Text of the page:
I am painting a (cheap) prehung primed door I bought from Home Depot with a
semigloss paint. I used Behr at first that I had leftover from another
project. It had a tiny bit of Floetrol in it to allow me a little more work
time. The gloss was blotchy and uneven.
So then I tried some Valspar paint (no Floetrol) but the color wasn't quite
So, my final try was Glidden (no Floetrol again). I lightly sanded before
painting. The color is perfect but the sheen is still uneven and it looks
like the underlying paint is raising up and making it look really grainy.
Should I strip this mess off with a chemical stripper and start over? I
admit I am a dumbshit when it comes to painting so I really would like to
know what to do about this. Any help appreciated.
These are the things I can think of that would affect sheen...
1. Not enough mixing of the paint. Paint - other than glossy - contains
flatting material and it needs to be evenly distributed.
2. Uneven application. The sheen changes as the paint dries/cures; the
final sheen doesn't appear until considerable time, a couple of weeks.
Until then, it will vary depending on the thickness of the paint film as it
is drying differentially; if appled evenly to a prepared surface, it will
appear much the same; if thicker here, thinner there, the sheen will be
3. Improper surface preparation such that some areas are more absorbent than
others. With a pre-primed door, that is unlikely.
You said, "it looks like the underlying paint is raising up and making it
look really grainy." Hard to determine what you really mean but if you used
a brush either #1 and/or #2 could apply and what you characterize as grain
is actually brush marks.
If the door has a 'built-in' grain to look more like wood, no idea what to
do. If the door is relatively flat surfaces; this is what I would do...
Get a sheet of 300-400 grain wt 'n' dry, flat plastic block [do NOT use
soft pad], and a couple of bottles of cheap Walmart Glass Cleaner, or you
can use Jet-Dri [costs more]
lay the door down flat, sand gently using the liquid to keep a slurry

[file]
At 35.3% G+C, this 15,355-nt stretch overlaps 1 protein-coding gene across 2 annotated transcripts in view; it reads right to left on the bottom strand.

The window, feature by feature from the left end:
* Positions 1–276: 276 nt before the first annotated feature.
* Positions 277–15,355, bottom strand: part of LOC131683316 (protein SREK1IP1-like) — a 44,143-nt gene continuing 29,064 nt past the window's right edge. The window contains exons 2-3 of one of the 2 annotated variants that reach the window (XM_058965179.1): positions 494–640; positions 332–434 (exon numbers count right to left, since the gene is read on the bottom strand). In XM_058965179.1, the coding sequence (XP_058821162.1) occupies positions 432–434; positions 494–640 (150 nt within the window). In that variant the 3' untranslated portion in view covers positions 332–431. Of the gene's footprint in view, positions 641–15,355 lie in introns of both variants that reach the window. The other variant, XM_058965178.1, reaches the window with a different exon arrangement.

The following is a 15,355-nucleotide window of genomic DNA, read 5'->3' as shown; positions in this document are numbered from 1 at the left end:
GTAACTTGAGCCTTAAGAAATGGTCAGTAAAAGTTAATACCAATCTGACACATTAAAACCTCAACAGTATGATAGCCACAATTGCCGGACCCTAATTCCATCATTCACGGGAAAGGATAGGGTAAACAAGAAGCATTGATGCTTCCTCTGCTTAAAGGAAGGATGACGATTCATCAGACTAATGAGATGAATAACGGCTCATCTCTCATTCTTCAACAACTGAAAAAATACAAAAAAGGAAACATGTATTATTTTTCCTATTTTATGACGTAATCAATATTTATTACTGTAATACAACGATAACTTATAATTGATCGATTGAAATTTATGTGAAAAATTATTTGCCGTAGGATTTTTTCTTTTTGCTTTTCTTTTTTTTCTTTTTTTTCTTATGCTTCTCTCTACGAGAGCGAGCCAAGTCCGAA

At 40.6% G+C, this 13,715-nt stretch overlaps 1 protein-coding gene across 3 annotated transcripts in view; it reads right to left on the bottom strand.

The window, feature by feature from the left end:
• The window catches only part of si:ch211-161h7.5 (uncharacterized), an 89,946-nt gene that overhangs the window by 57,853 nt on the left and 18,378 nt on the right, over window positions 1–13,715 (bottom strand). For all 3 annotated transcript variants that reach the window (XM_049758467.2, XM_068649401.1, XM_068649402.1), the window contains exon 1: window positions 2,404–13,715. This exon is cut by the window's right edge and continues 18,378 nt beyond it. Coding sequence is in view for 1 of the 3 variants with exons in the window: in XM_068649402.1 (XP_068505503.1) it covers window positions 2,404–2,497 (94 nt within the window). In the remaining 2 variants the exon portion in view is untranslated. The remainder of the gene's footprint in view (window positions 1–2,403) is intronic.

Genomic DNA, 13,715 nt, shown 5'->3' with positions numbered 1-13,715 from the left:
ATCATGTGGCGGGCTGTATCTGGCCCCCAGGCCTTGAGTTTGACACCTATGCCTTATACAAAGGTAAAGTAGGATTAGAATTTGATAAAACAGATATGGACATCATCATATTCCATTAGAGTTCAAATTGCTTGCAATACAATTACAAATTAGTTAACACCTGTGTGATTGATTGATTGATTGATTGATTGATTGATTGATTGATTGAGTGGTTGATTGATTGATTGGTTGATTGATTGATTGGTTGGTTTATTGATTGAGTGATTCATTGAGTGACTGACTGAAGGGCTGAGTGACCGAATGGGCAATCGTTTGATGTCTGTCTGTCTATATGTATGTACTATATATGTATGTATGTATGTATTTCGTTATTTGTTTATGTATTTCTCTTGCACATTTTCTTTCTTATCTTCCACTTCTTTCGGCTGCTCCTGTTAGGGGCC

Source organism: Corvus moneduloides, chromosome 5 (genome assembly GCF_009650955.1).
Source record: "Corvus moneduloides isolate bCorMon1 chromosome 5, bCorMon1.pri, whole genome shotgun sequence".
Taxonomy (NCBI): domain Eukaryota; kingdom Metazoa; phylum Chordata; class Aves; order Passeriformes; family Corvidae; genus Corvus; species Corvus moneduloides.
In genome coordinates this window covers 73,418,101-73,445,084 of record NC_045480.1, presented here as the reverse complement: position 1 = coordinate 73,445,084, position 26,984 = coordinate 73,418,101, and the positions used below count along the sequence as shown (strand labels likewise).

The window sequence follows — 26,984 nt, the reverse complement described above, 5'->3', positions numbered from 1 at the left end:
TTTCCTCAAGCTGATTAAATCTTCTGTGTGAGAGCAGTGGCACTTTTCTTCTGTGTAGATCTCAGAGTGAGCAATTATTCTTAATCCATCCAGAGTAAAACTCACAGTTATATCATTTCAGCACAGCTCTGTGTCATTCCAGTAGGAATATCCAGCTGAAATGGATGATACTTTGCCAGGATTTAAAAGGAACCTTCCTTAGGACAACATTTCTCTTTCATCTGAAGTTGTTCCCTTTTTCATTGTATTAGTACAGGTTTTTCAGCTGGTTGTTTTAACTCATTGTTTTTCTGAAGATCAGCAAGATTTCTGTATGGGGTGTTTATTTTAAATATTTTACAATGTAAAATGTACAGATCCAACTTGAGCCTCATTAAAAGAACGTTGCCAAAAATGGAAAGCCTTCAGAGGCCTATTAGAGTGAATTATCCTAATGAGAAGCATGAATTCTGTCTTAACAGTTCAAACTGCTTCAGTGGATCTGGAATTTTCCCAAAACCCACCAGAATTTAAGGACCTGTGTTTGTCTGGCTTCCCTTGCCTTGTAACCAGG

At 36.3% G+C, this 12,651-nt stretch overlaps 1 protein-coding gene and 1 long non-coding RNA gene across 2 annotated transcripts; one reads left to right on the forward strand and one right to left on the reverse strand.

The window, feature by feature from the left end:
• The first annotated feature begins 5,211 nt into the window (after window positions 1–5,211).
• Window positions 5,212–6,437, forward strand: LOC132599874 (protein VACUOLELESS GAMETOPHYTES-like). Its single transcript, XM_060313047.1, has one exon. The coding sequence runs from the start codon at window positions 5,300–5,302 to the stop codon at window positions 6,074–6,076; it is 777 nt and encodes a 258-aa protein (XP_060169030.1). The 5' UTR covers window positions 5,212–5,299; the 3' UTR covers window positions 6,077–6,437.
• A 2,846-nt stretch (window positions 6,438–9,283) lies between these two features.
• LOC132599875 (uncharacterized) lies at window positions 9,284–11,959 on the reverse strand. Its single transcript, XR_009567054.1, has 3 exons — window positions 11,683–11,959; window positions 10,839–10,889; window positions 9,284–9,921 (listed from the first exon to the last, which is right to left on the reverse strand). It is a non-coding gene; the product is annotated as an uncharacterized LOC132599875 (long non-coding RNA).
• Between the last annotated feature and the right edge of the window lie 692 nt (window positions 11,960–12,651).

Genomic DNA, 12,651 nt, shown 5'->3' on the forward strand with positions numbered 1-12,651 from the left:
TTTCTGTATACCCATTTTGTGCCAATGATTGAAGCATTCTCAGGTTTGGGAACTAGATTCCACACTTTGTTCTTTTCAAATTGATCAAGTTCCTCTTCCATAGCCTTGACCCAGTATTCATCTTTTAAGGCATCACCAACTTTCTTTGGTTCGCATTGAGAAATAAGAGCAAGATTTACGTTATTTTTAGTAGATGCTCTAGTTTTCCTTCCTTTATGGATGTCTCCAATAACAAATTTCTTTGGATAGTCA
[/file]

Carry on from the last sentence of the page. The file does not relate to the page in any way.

going, don't go through the finish if possible [not a catastrophe, but
more like a set back] Wipe/clean the surface free of muck. Let dry. Vacuum
maybe, but definitely tack-rag! Then pour your finish into a throw away
container, use new brush, and flow the paint on. Do NOT work and rework
the paint, just let it go on. Let it cure 24 to 48 hours. Repeat the wet
'n' dry sanding procedure to get out little 'stipples' and really flatten
the surface. Dry and TACK RAG IT AGAIN! Using new container and new brush
[should be new, but not absolutely necessary] and flow on your final
Doing this will make the final results look like a formica surface FLAT!
Over time if there is wood underneath, the wood grain will reassert itself
and you'll have a great looking wood grain surface.
On Tuesday, October 8, 2013 8:10:03 PM UTC-4, James Harvey wrote:
I've had good results using paint that has been
around for quite a long time, but one has to wonder,
how old was this paint? And you mixed it up really
It had a tiny bit of Floetrol in it to allow me a little more work
You did use two coats, right? That Behr label does
say it can be used as it's own primer, right?
If it was the
gloss that was the issue, I wonder if there were
differences in the surface sanding finish of the
I would have put on another coat of the Behr.
I'm using Behr Ultra Enamel Satin right now.
It's a little weird. When you roll it on, at first
it has a very rough, orange peel like look to it,
almost like it's sticking in spots and avoiding
other spots. I've never noticed that with a paint
before. But as you conintue to roll it as it's
starting to dry, it evens out and leaves an excellent finish.
Also, Behr interior paint was rated very high,
right up there with Benjamin Moore, by Consumer
Reports, so I doubt the paint is the problem.
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